Nos hemos encontrado explorando la RED, con una transcripción de lo que la “New International Encyclopedia” by Daniel Gilman (1905) escribia para definir la Raza Vasca. Una interesante, y curiosa, definición que, sin duda, merece un espacio en nuestra web. Pero como se dice en estos casos, tirando del hilo hemos desenrollado la madeja, al menos en parte, y podemos traerles algunos interesantes artículos sobre los vascos, publicados tanto en esta News International Encyclopedia, como en la británica Chambers Encyclopaedia, en la que se basó la primera.
Bien. Pues así nos definian en sus enciclopedias británicos y norteamericanos a finales del siglo XIX y principios del siglo XX. Como pueden ver, todas las referencias están recogidas de Facsnet, una interesante web que ofrece recursos libres de derechos.
A province, and formerly a kingdom of Spain, is bounded on the n. by France, on the s. and e. by Aragon, and on the w. by the Biscays: nail is situated in 42� 20′ to 43′ 15′ n. lat., and 0� 50′ to 2� 30′ w. long. Area abort 4;000 sq. miles. Pop. ’70, 318.687. The country is mountainous, being bounded and traversed by the Pyrenees, spurs of which occupy almost the whole of the province in its northern and eastern parts.
A district of Spain, in lat.. 42� 25′ to 43� 28′ n., and long. 1� 44′ to 3′ 25 w., and comprising the three provinces of Biscay, Guipuzcoa, and Alava, which constituted the ancient They form a sort of triangle, the base of which is the bay of Biscay on the n., and the apex the town of Logrono in the s.; the boundary lines of Navarre on the e., and Santander and Burgos on the w., forming the two sides. The total area of the provinces is about 3000 sq.m., and the population in 1870, 471,989. The surface of the B. P. is very mountainous, particularly that of Alava, which is everywhere cut up into deep narrow valleys by offsets from the main chain of mountains.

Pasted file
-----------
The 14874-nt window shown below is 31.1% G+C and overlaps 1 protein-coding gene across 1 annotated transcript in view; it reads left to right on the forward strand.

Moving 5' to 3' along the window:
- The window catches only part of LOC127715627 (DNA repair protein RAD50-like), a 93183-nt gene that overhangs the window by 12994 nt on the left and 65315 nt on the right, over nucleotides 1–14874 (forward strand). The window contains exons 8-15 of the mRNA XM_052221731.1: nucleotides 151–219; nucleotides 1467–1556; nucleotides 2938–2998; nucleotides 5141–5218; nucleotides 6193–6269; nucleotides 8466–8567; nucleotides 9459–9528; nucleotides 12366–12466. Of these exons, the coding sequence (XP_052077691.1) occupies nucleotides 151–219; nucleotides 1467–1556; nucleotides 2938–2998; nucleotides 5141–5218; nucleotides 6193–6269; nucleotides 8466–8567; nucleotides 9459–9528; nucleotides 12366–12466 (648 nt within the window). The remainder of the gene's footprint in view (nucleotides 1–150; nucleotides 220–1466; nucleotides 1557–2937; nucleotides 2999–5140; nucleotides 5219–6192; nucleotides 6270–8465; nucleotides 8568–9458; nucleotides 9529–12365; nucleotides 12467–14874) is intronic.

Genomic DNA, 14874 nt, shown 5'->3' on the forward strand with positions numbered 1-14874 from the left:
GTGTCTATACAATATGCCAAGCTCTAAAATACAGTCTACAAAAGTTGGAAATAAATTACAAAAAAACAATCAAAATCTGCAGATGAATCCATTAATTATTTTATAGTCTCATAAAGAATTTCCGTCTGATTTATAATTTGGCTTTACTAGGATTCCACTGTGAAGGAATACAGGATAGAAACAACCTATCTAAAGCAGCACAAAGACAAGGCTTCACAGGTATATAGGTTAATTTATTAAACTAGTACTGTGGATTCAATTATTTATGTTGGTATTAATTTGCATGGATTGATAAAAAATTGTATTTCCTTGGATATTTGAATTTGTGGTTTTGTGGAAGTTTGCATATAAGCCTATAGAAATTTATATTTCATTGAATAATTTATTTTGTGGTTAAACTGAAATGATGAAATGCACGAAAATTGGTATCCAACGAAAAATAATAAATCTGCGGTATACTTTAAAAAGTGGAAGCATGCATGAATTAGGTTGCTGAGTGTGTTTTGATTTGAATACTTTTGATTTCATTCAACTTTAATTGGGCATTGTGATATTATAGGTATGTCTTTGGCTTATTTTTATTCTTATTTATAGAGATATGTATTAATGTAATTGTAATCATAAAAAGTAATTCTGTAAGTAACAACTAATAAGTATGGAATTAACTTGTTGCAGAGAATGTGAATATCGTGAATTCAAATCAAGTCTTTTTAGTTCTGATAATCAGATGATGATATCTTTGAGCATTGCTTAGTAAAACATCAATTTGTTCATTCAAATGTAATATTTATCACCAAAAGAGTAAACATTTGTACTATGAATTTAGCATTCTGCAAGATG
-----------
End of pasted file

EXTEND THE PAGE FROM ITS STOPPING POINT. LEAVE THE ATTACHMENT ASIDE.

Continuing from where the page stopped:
he Basque race is not confined to the Basque Provinces or to the southern side of the Pyrenees. On the French side of the Pyrenees three cantons of the Depart ment of Basses Pyri;mles, ie Labourd, Basse Navarre, and Soule, are inhabited by Basques, who, though they retain their own tongue, have not so fully preserved the characteristics of the race as their Spanish brethren, but are, anthro pologically, midway in skull measurement and other tests of racial affinities between the Au vergnats on their north and the Spanish Basques.
(Fr. Biscayan, Lat. Vasrones, whence Fr. Ouseons, Med. Lat. Biscaini, Basque Euskaldun or Eskalkun). An isolated language of Southern France and Northern Spain, of entirely unknown affinities, spoken by about 440,000 persons. It is most plausibly supposed to be the sole representative of the ancient Ibe rian languages, which were superseded by Latin when the Romans conquered Spain and Gaul. In structure, Basque belongs to the so-called poly synthetic or agglutinative type of languages, since it incorporates into the verb the pronomi nal elements for subject and object.